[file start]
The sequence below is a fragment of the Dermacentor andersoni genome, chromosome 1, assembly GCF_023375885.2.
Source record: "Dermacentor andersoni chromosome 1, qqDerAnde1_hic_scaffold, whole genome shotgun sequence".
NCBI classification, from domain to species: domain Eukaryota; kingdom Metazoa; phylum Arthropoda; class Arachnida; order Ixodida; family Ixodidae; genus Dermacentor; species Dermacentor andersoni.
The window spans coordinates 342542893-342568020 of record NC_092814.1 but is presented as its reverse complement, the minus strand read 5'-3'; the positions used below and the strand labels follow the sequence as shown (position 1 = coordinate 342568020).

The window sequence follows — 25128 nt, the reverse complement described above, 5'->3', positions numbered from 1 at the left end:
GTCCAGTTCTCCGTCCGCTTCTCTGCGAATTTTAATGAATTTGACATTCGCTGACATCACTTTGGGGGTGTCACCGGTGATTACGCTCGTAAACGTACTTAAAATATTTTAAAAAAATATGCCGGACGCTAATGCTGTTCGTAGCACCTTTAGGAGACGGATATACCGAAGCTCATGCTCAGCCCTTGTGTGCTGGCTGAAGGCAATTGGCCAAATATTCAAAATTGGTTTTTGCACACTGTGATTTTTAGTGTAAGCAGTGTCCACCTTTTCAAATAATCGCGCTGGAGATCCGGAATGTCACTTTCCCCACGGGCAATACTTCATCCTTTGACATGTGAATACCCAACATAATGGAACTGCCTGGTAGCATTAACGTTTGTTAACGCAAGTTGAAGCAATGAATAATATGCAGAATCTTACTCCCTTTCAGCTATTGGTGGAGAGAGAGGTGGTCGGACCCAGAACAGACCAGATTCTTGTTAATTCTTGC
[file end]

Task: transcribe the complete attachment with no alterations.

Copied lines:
The sequence below is a fragment of the Dermacentor andersoni genome, chromosome 1, assembly GCF_023375885.2.
Source record: "Dermacentor andersoni chromosome 1, qqDerAnde1_hic_scaffold, whole genome shotgun sequence".
NCBI classification, from domain to species: domain Eukaryota; kingdom Metazoa; phylum Arthropoda; class Arachnida; order Ixodida; family Ixodidae; genus Dermacentor; species Dermacentor andersoni.
The window spans coordinates 342542893-342568020 of record NC_092814.1 but is presented as its reverse complement, the minus strand read 5'-3'; the positions used below and the strand labels follow the sequence as shown (position 1 = coordinate 342568020).

The window sequence follows — 25128 nt, the reverse complement described above, 5'->3', positions numbered from 1 at the left end:
GTCCAGTTCTCCGTCCGCTTCTCTGCGAATTTTAATGAATTTGACATTCGCTGACATCACTTTGGGGGTGTCACCGGTGATTACGCTCGTAAACGTACTTAAAATATTTTAAAAAAATATGCCGGACGCTAATGCTGTTCGTAGCACCTTTAGGAGACGGATATACCGAAGCTCATGCTCAGCCCTTGTGTGCTGGCTGAAGGCAATTGGCCAAATATTCAAAATTGGTTTTTGCACACTGTGATTTTTAGTGTAAGCAGTGTCCACCTTTTCAAATAATCGCGCTGGAGATCCGGAATGTCACTTTCCCCACGGGCAATACTTCATCCTTTGACATGTGAATACCCAACATAATGGAACTGCCTGGTAGCATTAACGTTTGTTAACGCAAGTTGAAGCAATGAATAATATGCAGAATCTTACTCCCTTTCAGCTATTGGTGGAGAGAGAGGTGGTCGGACCCAGAACAGACCAGATTCTTGTTAATTCTTGC